Few bands have enjoyed the longevity of Deep Purple or survived the endless lineup and style changes that the group has weathered over the past three-plus decades. Such a healthy lifespan can be easily explained as a byproduct of the masterful musicianship and stylistic diversity found on pop tunes like “Hush,” “Hey Joe,” or “Kentucky Woman,” intermingled with their original metal and keyboard-driven progressive rock styles on “Burn” or classic metal anthems like “Smoke On The Water.” Founding drummer Ian Paice has been propelling the band from the beginning with his great technique, inventive parts, fast foot, and blistering single-stroke rolls. His influence on modern drumming can’t be overemphasized, as he arguably had a hand in the birth of both metal and progressive rock drumming. Not a bad pedigree. Flip the page to look at some of his flashier moments.
This cover was one of Deep Purple’s early hits. Propelled by Jon Lord’s funky Hammond organ work and Paice’s cool grooves and fills, the song’s great success now seems inevitable.
“It’s quite hard to remember that far back,” Paice admits. “Basically it’s a samba. Obviously I wasn’t trying to play the same way that a guy with congas and hand drums would do it. But I was keeping that pulse that the organ was doing in my mind in a way to complement the fairly straightforward rock-and-roll rhythm I played, so try to maintain the inherent swing of the samba while you’re playing. It finds its own feel.”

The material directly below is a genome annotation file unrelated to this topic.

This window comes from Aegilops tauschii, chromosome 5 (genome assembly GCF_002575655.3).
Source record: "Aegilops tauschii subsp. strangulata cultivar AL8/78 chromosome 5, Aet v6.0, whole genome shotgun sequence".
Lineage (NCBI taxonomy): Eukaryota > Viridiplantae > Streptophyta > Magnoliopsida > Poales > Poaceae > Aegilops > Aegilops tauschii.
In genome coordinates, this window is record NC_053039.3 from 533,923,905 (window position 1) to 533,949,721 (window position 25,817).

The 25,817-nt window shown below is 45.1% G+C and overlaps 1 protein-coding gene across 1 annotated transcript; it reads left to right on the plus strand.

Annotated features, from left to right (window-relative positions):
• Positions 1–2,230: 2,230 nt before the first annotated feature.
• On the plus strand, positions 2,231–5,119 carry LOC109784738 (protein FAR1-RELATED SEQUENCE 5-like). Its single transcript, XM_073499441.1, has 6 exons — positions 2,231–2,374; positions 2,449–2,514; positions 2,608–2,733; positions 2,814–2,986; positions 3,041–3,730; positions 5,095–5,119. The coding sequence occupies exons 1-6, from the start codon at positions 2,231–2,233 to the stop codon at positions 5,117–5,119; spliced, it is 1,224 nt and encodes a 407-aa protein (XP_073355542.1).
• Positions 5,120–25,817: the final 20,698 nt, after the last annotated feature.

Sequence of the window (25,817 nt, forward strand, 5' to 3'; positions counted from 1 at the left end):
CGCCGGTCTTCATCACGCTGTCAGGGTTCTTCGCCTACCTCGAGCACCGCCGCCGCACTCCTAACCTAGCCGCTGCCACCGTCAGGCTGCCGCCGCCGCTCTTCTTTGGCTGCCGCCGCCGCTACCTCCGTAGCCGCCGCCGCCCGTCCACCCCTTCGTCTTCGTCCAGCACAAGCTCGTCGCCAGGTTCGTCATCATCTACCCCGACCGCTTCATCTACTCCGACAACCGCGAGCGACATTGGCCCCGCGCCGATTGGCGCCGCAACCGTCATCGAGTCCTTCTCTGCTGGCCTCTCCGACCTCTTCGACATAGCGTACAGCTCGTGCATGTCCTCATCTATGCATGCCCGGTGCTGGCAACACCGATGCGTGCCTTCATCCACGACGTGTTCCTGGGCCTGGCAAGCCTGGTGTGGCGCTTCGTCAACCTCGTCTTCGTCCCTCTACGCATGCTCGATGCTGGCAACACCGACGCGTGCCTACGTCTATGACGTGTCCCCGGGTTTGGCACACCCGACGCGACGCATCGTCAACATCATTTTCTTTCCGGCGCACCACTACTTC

During this period, Paice’s drumming was a bit reminiscent of Mitch Mitchell’s jazzy rock drumming with Jimi Hendrix. Check out the great triplet fill that sets up the “na-na-na-na” vocal refrain. It’s okay to sing along.
Here Ian Paice proves that he paid close attention to practicing rudiments at his drum lessons. By playing a double paradiddle — LRLRLL RLRLRR (remember Ian’s a lefty) — with his right hand moving between his high tom and mid tom and his left hand staying on the floor tom, Paice creates a clever tribal Afro-Cuban groove.
“You put all the paradiddles into a 4/4 tempo and they work very well,” Paice explains. “It was interesting flipping the hands between two drums to create the semi-jungle feel. It was one of the times when the drum pattern created the song. I was just having fun with it by myself on the kit, and the guys came in and found that the feel was something they really liked, and started creating the song around it.”
He plays quarter-notes on the downbeats and closes his hi-hat on 2 and 4. The percussion enters after four bars, making it a bit harder to decipher how he executes this cool groove.